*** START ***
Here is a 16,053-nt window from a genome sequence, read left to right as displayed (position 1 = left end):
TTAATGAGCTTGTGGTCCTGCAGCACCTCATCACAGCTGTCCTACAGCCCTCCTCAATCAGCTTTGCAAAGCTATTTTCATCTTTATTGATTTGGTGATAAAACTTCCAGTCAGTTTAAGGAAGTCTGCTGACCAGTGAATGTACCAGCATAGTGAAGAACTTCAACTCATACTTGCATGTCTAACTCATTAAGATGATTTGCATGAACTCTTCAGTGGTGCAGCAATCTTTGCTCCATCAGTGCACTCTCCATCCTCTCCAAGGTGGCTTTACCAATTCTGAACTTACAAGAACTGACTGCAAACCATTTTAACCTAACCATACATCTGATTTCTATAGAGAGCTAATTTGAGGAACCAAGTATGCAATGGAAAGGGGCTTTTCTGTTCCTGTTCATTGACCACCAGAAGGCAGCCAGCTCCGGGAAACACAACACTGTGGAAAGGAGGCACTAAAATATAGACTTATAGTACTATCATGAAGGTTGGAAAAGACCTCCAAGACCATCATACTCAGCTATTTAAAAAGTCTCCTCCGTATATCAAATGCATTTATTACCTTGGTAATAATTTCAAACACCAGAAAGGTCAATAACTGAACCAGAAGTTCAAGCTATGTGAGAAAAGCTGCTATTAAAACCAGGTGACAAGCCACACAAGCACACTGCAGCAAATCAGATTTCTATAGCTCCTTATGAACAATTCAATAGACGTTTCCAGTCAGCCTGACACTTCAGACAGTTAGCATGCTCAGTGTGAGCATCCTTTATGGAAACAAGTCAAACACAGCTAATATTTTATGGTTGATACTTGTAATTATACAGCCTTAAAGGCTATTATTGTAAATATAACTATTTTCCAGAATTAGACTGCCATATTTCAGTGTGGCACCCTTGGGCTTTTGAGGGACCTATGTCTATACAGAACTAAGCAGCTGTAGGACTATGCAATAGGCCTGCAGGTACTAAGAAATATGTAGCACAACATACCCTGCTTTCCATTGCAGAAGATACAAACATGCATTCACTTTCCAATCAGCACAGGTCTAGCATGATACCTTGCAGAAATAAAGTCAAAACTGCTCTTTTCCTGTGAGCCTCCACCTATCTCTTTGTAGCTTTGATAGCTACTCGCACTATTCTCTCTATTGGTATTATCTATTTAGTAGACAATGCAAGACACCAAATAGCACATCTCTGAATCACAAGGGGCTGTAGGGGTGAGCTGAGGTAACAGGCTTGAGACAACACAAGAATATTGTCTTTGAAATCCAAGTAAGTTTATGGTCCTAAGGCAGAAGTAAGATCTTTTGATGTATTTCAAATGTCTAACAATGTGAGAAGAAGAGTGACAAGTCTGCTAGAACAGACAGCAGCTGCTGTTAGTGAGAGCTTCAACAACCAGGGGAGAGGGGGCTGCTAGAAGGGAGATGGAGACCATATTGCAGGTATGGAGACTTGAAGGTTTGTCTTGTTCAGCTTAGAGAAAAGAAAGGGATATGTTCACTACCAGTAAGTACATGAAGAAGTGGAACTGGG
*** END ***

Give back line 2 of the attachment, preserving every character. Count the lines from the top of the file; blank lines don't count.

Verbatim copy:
TTAATGAGCTTGTGGTCCTGCAGCACCTCATCACAGCTGTCCTACAGCCCTCCTCAATCAGCTTTGCAAAGCTATTTTCATCTTTATTGATTTGGTGATAAAACTTCCAGTCAGTTTAAGGAAGTCTGCTGACCAGTGAATGTACCAGCATAGTGAAGAACTTCAACTCATACTTGCATGTCTAACTCATTAAGATGATTTGCATGAACTCTTCAGTGGTGCAGCAATCTTTGCTCCATCAGTGCACTCTCCATCCTCTCCAAGGTGGCTTTACCAATTCTGAACTTACAAGAACTGACTGCAAACCATTTTAACCTAACCATACATCTGATTTCTATAGAGAGCTAATTTGAGGAACCAAGTATGCAATGGAAAGGGGCTTTTCTGTTCCTGTTCATTGACCACCAGAAGGCAGCCAGCTCCGGGAAACACAACACTGTGGAAAGGAGGCACTAAAATATAGACTTATAGTACTATCATGAAGGTTGGAAAAGACCTCCAAGACCATCATACTCAGCTATTTAAAAAGTCTCCTCCGTATATCAAATGCATTTATTACCTTGGTAATAATTTCAAACACCAGAAAGGTCAATAACTGAACCAGAAGTTCAAGCTATGTGAGAAAAGCTGCTATTAAAACCAGGTGACAAGCCACACAAGCACACTGCAGCAAATCAGATTTCTATAGCTCCTTATGAACAATTCAATAGACGTTTCCAGTCAGCCTGACACTTCAGACAGTTAGCATGCTCAGTGTGAGCATCCTTTATGGAAACAAGTCAAACACAGCTAATATTTTATGGTTGATACTTGTAATTATACAGCCTTAAAGGCTATTATTGTAAATATAACTATTTTCCAGAATTAGACTGCCATATTTCAGTGTGGCACCCTTGGGCTTTTGAGGGACCTATGTCTATACAGAACTAAGCAGCTGTAGGACTATGCAATAGGCCTGCAGGTACTAAGAAATATGTAGCACAACATACCCTGCTTTCCATTGCAGAAGATACAAACATGCATTCACTTTCCAATCAGCACAGGTCTAGCATGATACCTTGCAGAAATAAAGTCAAAACTGCTCTTTTCCTGTGAGCCTCCACCTATCTCTTTGTAGCTTTGATAGCTACTCGCACTATTCTCTCTATTGGTATTATCTATTTAGTAGACAATGCAAGACACCAAATAGCACATCTCTGAATCACAAGGGGCTGTAGGGGTGAGCTGAGGTAACAGGCTTGAGACAACACAAGAATATTGTCTTTGAAATCCAAGTAAGTTTATGGTCCTAAGGCAGAAGTAAGATCTTTTGATGTATTTCAAATGTCTAACAATGTGAGAAGAAGAGTGACAAGTCTGCTAGAACAGACAGCAGCTGCTGTTAGTGAGAGCTTCAACAACCAGGGGAGAGGGGGCTGCTAGAAGGGAGATGGAGACCATATTGCAGGTATGGAGACTTGAAGGTTTGTCTTGTTCAGCTTAGAGAAAAGAAAGGGATATGTTCACTACCAGTAAGTACATGAAGAAGTGGAACTGGG